You would be hard-pressed to find someone who doesn't have to fight the impulse to tap, hum, and sway in time to this opulent, sensual track, even though it was one of the latter singles from Fleetwood's era-defining album and only moderately successful on the charts when it was first released. What makes it so enticing—the heavenly backing choir, the tingling opening bells, or the incredibly smooth layers? Who knows? All we know is that this has to be among the decade's most satisfying tracks.

Dont You Forget About MeSimple Minds
00:00 / 04:19

This fist-raising smash, an earnestly overdone piece of sad pop pleasure, has Jim Kerr's soulful yowl at its best. It's one of the key anthems of the era, regardless of whether you refer to it as "the song from The Breakfast Club" or "the song that made The Breakfast Club cool."

Michael Jackson Beat ItMichael Jackson
00:00 / 04:59

As much of a dance-floor killer as "Beat It" is, it's a genuinely heavy song, psychologically as much as sonically. We get so used to the sleek, funky side of Michael Jackson on the hit parade that was Thriller that it's easy to forget how hard "Beat It" actually legitimately rocks. And it's not just Eddie Van Halen's famous finger-busting solo; it's that perfectly formed sneer of a guitar riff – conceived by Jackson and played by session ace Steve Lukather. And it's not just those exaggerated downbeats that feel like medicine balls being slammed down on a concrete floor and the raw desperation in MJ's voice as he chronicles the harsh truths of the street-fighting life.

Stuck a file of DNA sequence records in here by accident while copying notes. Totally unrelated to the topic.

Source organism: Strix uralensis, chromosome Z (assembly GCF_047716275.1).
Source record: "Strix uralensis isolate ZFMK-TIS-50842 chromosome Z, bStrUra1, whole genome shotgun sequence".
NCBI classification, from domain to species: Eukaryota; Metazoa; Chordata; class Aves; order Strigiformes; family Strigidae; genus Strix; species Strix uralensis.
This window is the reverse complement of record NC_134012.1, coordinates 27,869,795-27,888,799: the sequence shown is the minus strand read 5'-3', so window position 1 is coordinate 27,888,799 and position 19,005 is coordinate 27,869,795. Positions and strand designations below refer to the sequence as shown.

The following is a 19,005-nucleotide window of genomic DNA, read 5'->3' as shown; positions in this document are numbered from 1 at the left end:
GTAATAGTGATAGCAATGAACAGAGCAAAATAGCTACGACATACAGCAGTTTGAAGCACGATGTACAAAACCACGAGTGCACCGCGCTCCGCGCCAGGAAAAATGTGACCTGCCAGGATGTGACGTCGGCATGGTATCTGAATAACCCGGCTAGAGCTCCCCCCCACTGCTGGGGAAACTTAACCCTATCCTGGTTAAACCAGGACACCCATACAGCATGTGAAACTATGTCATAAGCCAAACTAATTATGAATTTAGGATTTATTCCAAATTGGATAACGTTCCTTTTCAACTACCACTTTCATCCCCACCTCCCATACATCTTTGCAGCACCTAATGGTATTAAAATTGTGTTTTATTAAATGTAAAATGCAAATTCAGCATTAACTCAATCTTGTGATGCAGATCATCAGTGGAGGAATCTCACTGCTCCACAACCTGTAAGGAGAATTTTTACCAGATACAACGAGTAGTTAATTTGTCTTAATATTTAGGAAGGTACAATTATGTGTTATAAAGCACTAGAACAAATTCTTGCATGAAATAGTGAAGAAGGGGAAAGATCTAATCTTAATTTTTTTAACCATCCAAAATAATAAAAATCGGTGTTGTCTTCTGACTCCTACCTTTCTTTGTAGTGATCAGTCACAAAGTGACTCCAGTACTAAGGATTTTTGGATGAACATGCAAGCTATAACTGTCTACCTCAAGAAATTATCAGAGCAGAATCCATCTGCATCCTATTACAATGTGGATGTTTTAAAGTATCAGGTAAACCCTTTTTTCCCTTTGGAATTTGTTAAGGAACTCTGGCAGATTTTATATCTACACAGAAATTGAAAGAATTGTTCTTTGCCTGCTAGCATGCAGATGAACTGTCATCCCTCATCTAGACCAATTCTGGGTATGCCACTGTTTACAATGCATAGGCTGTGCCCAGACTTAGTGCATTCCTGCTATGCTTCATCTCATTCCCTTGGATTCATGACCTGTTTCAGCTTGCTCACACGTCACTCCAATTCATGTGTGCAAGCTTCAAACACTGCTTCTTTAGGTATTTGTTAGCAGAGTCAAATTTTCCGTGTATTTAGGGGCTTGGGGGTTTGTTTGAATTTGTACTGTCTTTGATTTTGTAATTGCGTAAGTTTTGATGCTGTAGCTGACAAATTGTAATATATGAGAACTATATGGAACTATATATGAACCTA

Express Yourself Official VideoMadonna
00:00 / 05:00

This career-defining single, one of Madge's final mega-hits from the 1980s, and the pinnacle of the Like a Prayer album, saw her spend the whole 1980s living out her words. It's a magnificent summation of a first act that had songs like "True Blue," "Papa Don't Preach," "Lucky Star," "Like a Virgin," "Material Girl," Borderline, and "Papa Don't Preach." Any of these songs might stand alone on this list. However, "Express Yourself" is a timeless hit for everyone searching for a song about embracing their own uniqueness. It's not just a stadium-ready hymn for the pop queen.

West End GirlsPet Shop Boys
00:00 / 03:54

Without British synth-pop sensations the Pet Shop Boys, no list of the 1980s would be complete. Even though the two found their biggest success back home, they both recall in our interview that this 1985 tribute to London street life was written and recorded in New York and is rife with urban seediness (note: it's partially inspired by T.S. Eliot's The Wasteland). This is mostly due to Neil Tennant's calmly articulated delivery, which is a mesmerizing interpretation of the era's hip-hop flows.

The Sweetest TabooSADE
00:00 / 05:02